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Season 1 – Lesson 27 – Coffee Break Spanish

This week Mark and Kara look at dealing with banks and services while travelling. This lesson brings learners to a crucial stage in their language-learning as it concentrates on reusing already learned material and changing individual words in order to expand vocabulary and range of expression. Please note that lesson 27 of Season 1 was originally known as lesson 127 of Coffee Break Spanish. We have renumbered the lessons of each season as lessons 1-40 to make things more simple for our listeners.

Lesson 27 – Show Time Spanish

This week we return to a topic we covered previously – in response to listeners’ requests. It’s time to look at your tricks and tips for language learning. Mark and Alba talk about the suggestion of one of our listeners which involves printing out internet texts and cutting out the words. Listen to the episode for more information and further suggestions! Language topics this week include the alternative forms of the possessive adjectives including mío, tuyo, suyo, and so on. We also look at the phrase una vez, this time not linked to the subjunctive. 

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Season 2 – Lesson 17- Coffee Break French

In this lesson, we look at the other verbs that take être as their auxiliary verb in the perfect tense and we consider a way to remember them. Please note that lesson 17 of Season 2 was originally known as lesson 57 of Coffee Break French. We have renumbered the lessons of each season as lessons 1-40 to make things more simple for our listeners.

Spanish Fact File: Using quedar

Quedar is one of those words which can mean a number of things in Spanish, depending on the context and how it is used. In this fact file we’ll be taking a look at the verb, and outlining the main ways in which it is used.

QUEDAR – to remain, to be left

The first use we’ll consider is when quedar means “to remain” or “to be left”. Consider the following examples:

  • Quedan dos huevos – There are two eggs left / Two eggs remain.
  • ¿No te queda dinero? – Don’t you have any money left? 

When quedar is used in this way, it’s important to remember what the subject is. In the first example, quedan dos huevos, the verb quedar is used in the 3rd person plural, the ellos form, because the subject is dos huevos. Perhaps this is easier to understand if we concentrate on the English translation “two eggs remain”.  Likewise, in ¿no te queda dinero? the subject is dinero. A more literal translation which may help you understand this further is “to you no money remains?” It obviously sounds a little, but it should help you understand quedar used in this way a little more.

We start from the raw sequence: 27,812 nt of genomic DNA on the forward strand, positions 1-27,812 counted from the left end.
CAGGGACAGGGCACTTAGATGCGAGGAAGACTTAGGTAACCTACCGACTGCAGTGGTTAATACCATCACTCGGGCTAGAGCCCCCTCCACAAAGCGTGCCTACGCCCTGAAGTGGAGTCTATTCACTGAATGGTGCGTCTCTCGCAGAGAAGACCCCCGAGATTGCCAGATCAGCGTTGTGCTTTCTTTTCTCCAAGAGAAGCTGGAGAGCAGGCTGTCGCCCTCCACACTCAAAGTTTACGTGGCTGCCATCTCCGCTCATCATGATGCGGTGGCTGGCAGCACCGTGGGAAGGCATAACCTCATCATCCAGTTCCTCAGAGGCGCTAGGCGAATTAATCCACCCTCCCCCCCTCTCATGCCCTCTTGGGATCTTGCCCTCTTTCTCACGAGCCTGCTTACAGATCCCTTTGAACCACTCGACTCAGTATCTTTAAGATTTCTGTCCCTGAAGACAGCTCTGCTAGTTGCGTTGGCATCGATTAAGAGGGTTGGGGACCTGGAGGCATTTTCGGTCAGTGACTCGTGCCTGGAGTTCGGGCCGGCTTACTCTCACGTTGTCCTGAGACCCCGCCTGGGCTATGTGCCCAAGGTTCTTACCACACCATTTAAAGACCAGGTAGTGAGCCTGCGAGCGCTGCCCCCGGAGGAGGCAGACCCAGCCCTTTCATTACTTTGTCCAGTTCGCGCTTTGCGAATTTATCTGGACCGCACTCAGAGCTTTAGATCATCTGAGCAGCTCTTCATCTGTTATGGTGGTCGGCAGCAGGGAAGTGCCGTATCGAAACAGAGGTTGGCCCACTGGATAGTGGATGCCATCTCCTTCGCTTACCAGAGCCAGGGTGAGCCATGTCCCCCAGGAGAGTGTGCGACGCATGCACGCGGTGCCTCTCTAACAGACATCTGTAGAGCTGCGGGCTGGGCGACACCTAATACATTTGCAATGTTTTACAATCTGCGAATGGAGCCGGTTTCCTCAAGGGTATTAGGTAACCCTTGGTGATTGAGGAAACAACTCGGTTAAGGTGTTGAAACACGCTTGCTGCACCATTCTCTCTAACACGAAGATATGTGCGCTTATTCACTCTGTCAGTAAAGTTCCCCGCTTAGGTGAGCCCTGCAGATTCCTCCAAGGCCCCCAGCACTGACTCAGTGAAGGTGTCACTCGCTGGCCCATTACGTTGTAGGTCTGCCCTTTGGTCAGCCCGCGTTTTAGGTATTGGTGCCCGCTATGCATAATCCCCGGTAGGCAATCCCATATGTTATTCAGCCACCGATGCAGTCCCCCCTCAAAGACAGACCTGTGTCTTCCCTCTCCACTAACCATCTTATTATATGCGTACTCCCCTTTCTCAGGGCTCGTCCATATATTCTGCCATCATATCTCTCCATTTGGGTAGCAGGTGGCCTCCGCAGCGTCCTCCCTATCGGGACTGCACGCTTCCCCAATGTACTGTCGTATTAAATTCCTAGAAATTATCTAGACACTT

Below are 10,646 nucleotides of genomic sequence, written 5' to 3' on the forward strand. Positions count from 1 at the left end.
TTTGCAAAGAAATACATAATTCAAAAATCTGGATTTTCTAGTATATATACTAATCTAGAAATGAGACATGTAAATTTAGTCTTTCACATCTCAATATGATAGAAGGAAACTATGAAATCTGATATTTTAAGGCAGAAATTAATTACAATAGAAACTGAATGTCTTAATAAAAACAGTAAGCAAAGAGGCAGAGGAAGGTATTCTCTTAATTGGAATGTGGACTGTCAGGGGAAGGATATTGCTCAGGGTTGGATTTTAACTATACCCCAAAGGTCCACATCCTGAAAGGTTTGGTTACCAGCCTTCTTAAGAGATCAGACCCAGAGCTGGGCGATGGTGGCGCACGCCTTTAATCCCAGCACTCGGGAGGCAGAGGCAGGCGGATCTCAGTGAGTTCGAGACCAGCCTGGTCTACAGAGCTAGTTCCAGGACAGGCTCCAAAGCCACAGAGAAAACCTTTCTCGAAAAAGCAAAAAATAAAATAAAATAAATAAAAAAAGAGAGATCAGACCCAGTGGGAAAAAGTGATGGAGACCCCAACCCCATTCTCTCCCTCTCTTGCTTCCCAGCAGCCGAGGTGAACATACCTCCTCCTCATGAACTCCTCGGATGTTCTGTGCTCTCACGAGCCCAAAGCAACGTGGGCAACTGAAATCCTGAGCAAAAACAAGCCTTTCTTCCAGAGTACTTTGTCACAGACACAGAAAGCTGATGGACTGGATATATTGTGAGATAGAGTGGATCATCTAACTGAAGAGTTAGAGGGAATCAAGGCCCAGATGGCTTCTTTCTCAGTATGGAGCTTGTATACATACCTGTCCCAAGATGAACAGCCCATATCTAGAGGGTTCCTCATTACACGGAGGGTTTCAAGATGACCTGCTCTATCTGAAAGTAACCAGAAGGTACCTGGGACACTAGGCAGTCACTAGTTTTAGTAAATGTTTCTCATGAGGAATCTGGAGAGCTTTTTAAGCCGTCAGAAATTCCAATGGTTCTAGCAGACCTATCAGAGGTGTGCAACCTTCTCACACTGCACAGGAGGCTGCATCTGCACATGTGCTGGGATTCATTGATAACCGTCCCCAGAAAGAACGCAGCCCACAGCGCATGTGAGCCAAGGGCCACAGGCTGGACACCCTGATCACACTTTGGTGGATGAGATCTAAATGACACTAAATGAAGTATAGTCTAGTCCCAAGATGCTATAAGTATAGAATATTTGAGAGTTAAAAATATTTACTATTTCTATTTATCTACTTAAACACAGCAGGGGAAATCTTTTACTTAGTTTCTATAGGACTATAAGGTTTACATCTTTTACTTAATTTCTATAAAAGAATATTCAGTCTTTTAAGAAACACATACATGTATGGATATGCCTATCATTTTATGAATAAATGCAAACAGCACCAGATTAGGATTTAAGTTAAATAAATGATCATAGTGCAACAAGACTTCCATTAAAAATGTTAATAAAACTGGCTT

QUEDAR – to suit

The verb quedar can also mean “to suit” when referring to clothes. Let’s have a look at two further examples:

  • ¿Me queda bien esta falda? – Does this skirt suit me?
  • No te queda mal esa camiseta – That t-shirt doesn’t look bad on you.

In this use of quedar, the subject of quedar is quite clear: in our example sentences the subject was “this skirt” and ‘that t-shirt”.

QUEDAR – to meet

A very common use of quedar is “to meet”, eg. when making arrangements.

  • Quedamos a las ocho – We’re meeting at eight o’clock.
  • He quedado con Ángel en la plaza mayor – I’m meeting Ángel in the Plaza Mayor. 

In this case the use of the verb is very straightforward.

QUEDAR EN – to arrange to do something, to agree to do something

This is a slightly more complex use of quedar and in this situation, quedar must be followed by en:

  • No quedaron en nada – They didn’t agree on anything
  • Quedemos en vernos el jueves – Let’s arrange to see each other on Thursday.
  • Hemos quedado en ir al cine – We’ve agreed/decided to go to the cinema

Note that when quedar en is followed by a verb, the verb will be in the infinitive, eg. hemos quedado en ir al cine.

QUEDARSE – to stay, to remain

When quedar is used as a reflexive verb it means “to stay” or “to remain”. Consider the following examples:

  • Me quedé en casa – I stayed at home.
  • Se quedan con sus amigos – They are staying with their friends

This is a very common use of the verb.

So, hopefully you have now mastered quedar in its various uses.

Audio episode – please note that you currently have to be a member of Show Time Spanish Season 2 to access the audio below:

[audio:http://www.radiolingua.com/thevault/sts2/sts-26-bonus-quedar.mp3]

Lesson 26 – Show Time Spanish

This week’s topic is low-cost airlines and the advantages and disadvantages of low-cost travel. Mark and Alba discuss their experiences of flying with low-cost airlines (and indeed with other airlines!) and José introduces two phrases which you can use when you manage to find a real bargain! Language points covered include the use of quedarse, fijarse and no sólo … sino también. Premium members will find a bonus item in this week’s feed – a special bonus episode concentrating on quedar and its various uses. Let us know what you think!

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Season 1 – Lesson 26 – Coffee Break Spanish

In this week’s edition of Coffee Break Spanish, Mark and Kara continue the shopping theme, this time buying food in the market. Please note that lesson 26 of Season 1 was originally known as lesson 126 of Coffee Break Spanish. We have renumbered the lessons of each season as lessons 1-40 to make things more simple for our listeners.

Season 2 – Lesson 16 – Coffee Break French

In this week’s lesson we look at two verbs which take être as their auxiliary verb in the perfect tense, instead of avoir. Please note that lesson 16 of Season 2 was originally known as lesson 56 of Coffee Break French. We have renumbered the lessons of each season as lessons 1-40 to make things more simple for our listeners.